Adding New Chickens to the Flock

I am not an expert. Let me be clear. I have heard from the experts, though, and found that there is great value in taking their lessons to heart.

Backyard chickens are awesome. They don’t live forever, though, and for those of us that want productive chickens, you need to keep adding new chickens into the mix to replace those that die or “go to the farm.”

Anyway, I have heard the horror stories from many backyard chicken raisers that have had new chickens killed by the existing flock.


The new chickens that you just got might be sick or carry a disease that could spread to the others. It is very hard to tell that a chicken is sick. A prey species, like chickens, hide their illness and injuries really well, so they are not singled out.

It is best to keep new chickens separate, in a completely different area, until you are sure they are disease free. The time frame may vary, but most people say between a week to a month.

Buy from a reputable raiser, and you should be OK, but better to be safe than sorry.

At Least Two

I have found that you should always add at least two at a time so that the new chicken has at least one friend in the mix. It really helps vs having one chicken singled out by the existing flock.

Keep Separate but in Sight

Provide a space where the current flock can see the Chickens Separatednew chickens, but not get at them to attack them. I keep my new chickens in a separate coop and run where they can be seen, but not hurt. I even added a net so that I can net off a section of my yard for the new chickens and they can free range near the others without them physically interacting.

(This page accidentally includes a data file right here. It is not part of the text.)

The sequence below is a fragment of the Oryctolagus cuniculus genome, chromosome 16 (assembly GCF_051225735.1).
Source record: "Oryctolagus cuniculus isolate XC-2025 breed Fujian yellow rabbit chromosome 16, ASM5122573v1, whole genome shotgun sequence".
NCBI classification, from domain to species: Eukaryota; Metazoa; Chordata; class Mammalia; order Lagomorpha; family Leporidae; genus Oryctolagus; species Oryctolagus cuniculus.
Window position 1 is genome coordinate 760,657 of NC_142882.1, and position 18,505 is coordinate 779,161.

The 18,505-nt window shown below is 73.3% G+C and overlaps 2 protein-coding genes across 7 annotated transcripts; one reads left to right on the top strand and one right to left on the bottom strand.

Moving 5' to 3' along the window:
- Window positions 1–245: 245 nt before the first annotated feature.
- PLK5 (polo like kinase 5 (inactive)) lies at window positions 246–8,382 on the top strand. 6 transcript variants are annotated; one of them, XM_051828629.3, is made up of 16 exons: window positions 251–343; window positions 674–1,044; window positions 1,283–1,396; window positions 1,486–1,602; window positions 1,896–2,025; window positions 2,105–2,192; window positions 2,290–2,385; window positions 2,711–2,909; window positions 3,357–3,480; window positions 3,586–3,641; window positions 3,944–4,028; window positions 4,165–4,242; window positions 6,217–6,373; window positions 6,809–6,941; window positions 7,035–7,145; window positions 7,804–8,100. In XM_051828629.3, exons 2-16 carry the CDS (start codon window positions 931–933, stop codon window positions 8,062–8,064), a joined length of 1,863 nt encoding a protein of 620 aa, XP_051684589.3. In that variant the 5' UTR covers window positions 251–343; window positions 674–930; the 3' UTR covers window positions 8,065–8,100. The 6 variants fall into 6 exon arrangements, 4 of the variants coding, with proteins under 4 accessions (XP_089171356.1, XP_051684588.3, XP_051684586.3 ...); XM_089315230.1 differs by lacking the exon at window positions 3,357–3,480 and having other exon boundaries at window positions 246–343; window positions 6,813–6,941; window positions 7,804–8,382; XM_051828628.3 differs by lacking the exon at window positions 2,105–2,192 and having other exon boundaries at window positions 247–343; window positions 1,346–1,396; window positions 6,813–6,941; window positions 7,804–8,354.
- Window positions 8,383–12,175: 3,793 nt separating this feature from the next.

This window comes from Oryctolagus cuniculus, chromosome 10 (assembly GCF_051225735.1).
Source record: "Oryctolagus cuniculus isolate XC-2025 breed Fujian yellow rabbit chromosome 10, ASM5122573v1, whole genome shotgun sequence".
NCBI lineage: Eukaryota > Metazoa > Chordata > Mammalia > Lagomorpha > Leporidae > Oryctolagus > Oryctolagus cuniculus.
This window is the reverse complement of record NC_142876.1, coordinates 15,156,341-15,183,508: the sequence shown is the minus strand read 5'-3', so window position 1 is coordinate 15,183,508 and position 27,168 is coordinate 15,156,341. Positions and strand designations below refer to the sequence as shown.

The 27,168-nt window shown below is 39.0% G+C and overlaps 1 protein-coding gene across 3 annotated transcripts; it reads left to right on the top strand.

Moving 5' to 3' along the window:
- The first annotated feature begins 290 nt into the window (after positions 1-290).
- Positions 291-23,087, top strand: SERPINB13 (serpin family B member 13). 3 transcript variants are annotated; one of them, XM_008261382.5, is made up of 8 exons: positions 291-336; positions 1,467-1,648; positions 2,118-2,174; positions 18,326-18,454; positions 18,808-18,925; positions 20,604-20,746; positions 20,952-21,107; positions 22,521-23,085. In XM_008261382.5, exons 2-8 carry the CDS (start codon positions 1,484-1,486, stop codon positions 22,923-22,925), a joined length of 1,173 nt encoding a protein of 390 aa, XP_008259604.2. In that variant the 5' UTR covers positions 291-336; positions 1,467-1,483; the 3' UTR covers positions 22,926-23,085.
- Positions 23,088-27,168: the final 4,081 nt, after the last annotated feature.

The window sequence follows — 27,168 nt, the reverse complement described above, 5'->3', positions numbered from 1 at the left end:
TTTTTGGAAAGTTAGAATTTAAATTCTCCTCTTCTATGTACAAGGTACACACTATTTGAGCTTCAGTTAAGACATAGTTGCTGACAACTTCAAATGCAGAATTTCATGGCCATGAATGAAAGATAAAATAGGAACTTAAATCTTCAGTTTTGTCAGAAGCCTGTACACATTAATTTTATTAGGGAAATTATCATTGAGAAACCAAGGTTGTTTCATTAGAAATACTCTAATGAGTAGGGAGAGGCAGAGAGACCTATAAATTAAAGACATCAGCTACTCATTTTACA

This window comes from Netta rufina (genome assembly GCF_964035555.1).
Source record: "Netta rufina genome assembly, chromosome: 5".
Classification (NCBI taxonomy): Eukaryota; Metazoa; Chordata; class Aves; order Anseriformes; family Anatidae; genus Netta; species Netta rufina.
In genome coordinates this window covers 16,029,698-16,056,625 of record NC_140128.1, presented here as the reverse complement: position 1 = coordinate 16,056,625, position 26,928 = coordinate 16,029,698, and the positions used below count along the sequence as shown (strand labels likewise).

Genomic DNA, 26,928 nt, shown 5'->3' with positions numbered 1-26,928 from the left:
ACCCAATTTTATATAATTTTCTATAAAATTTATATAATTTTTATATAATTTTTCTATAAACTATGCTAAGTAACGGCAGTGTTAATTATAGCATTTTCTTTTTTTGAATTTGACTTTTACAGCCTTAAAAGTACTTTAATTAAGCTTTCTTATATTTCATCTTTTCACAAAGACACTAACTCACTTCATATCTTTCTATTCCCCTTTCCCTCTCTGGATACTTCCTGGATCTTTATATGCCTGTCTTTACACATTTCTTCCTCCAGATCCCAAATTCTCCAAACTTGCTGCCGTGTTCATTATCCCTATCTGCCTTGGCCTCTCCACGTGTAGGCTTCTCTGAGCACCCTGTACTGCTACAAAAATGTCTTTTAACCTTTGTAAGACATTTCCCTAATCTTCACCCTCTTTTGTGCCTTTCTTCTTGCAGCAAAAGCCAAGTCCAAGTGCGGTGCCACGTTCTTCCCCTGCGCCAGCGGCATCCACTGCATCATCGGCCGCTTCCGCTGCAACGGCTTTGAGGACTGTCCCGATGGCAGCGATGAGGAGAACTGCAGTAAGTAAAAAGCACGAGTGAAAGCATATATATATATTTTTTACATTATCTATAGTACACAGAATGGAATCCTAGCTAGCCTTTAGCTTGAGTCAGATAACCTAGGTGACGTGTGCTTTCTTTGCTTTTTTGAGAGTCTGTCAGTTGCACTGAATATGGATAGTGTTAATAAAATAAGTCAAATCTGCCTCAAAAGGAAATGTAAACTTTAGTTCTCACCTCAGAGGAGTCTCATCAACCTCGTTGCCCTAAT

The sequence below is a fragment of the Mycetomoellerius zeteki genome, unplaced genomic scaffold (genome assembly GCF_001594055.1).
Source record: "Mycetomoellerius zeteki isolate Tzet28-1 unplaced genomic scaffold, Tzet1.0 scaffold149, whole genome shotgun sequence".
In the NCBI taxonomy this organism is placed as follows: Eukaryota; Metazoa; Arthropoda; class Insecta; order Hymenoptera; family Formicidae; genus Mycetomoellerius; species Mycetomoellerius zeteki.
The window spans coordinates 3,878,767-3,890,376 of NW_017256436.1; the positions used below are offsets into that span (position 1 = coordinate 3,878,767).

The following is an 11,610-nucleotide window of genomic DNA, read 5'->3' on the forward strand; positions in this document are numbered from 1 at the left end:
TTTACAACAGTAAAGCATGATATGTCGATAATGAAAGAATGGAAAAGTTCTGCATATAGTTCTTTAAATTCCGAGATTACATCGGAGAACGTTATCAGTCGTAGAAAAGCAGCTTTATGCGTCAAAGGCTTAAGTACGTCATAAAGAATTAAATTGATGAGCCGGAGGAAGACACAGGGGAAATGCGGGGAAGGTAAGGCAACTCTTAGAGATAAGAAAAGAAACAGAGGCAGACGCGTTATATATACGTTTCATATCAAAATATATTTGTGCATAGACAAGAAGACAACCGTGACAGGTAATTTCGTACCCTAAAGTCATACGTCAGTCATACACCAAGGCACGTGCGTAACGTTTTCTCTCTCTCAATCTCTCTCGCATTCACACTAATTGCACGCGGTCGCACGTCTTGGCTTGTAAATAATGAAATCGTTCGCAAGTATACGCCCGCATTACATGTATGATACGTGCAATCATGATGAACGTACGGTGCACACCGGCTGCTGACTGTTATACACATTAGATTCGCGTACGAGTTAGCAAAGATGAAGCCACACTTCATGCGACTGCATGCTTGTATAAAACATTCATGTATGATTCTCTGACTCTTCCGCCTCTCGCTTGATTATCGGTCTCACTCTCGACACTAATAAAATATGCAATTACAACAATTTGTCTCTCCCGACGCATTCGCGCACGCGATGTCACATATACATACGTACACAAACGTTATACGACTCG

The last time, I let them all exist alongside each other for almost a month. By then, they were all comfortable with each other, and my existing flock didn’t endure any stress. Stress will lead to the chickens to stop laying.


By wait, I mean, let the new ones grow until they are similar in size and can defend themselves. Make sure that the new chickens have the ability to get away and hide, if needed, too.

Treats can also be a huge help when it comes to that physical introduction. I spread around some black oil sun flower seeds to they all forage for them and focus on the treats vs each other.


Keep an eye on them when they first start physically interacting in case things go poorly. I haven’t had any issues other than a little pecking order changes when they all fully interact.

What is funny is that the new chickens will, at first, continue to return to their coop at night and the existing flock will return to their coop. That will change, and you may see some visiting between coops overnight. It is like chicken sleepovers.

After a week or so, I will close off the coop for the new chickens and supervise and move some chickens by hand into the existing coop. Every now and then, one of the lead chickens will try to keep the new ones out of the coop by guarding the entrance.


Keep them separated until they are ready to be together. Smile

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Winterizing the Coop at 10,000 Feet

I must admit that I am not really at 10,000 feet, it is only 9,608 feet where some of my Chickschickens live. I have a small flock in Aurora, Colorado, and another small flock in Como, Colorado.

In Como, I have “some” chickens (remember the first rule of chicken math, we never admit how many chickens we have), all were hatched on April 1, 2018, and have been together since they were hatched and shipped to me. They include EEs, Cuckoo Marans, Welsummers, Black Australorps, and a Speckeled Sussex. All are currently laying. Some of the others in the picture stayed in Aurora. I do not look forward to adding more to the flock in Como, next year. They are a pretty tight knit group.

Anyway, they have been out in their coop/run for about four months after making the trip from Aurora. I took some pictures of the initial work done on the coop/run back in June.

I had some available time, so I figured that I should winterize this coop/run kind of like what I have done for my coop/run in Aurora. I made some major changes this year, in Aurora, too. I will get some pics posted, soon.

Anyway, Como can be a huge challenge not just because of the altitude but because of the high winds that we get which lead to some ugly drifting for snow. I made the following changes to the coop/run.